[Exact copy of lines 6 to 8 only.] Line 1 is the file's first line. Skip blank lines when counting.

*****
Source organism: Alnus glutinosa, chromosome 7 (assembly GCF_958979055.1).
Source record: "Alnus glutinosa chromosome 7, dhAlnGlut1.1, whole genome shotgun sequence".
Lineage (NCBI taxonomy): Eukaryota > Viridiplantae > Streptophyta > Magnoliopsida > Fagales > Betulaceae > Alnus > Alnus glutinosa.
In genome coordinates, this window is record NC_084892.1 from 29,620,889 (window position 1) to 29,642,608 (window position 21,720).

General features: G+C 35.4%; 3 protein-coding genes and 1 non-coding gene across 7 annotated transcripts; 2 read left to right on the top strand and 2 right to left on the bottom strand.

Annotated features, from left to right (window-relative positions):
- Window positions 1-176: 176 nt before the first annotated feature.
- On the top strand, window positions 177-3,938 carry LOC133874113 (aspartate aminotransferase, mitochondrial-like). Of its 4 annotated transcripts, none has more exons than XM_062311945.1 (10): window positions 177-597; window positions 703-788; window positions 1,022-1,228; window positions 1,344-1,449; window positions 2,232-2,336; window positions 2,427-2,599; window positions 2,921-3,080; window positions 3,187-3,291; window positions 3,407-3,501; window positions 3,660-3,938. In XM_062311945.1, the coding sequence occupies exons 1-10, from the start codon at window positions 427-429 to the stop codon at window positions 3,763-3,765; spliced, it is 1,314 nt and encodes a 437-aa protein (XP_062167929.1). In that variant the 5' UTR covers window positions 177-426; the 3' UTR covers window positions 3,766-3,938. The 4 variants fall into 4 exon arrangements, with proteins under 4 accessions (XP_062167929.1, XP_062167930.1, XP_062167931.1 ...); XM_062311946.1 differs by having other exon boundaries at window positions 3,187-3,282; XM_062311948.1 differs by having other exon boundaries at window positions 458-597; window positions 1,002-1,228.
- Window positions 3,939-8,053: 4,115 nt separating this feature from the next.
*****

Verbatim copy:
Annotated features, from left to right (window-relative positions):
- Window positions 1-176: 176 nt before the first annotated feature.
- On the top strand, window positions 177-3,938 carry LOC133874113 (aspartate aminotransferase, mitochondrial-like). Of its 4 annotated transcripts, none has more exons than XM_062311945.1 (10): window positions 177-597; window positions 703-788; window positions 1,022-1,228; window positions 1,344-1,449; window positions 2,232-2,336; window positions 2,427-2,599; window positions 2,921-3,080; window positions 3,187-3,291; window positions 3,407-3,501; window positions 3,660-3,938. In XM_062311945.1, the coding sequence occupies exons 1-10, from the start codon at window positions 427-429 to the stop codon at window positions 3,763-3,765; spliced, it is 1,314 nt and encodes a 437-aa protein (XP_062167929.1). In that variant the 5' UTR covers window positions 177-426; the 3' UTR covers window positions 3,766-3,938. The 4 variants fall into 4 exon arrangements, with proteins under 4 accessions (XP_062167929.1, XP_062167930.1, XP_062167931.1 ...); XM_062311946.1 differs by having other exon boundaries at window positions 3,187-3,282; XM_062311948.1 differs by having other exon boundaries at window positions 458-597; window positions 1,002-1,228.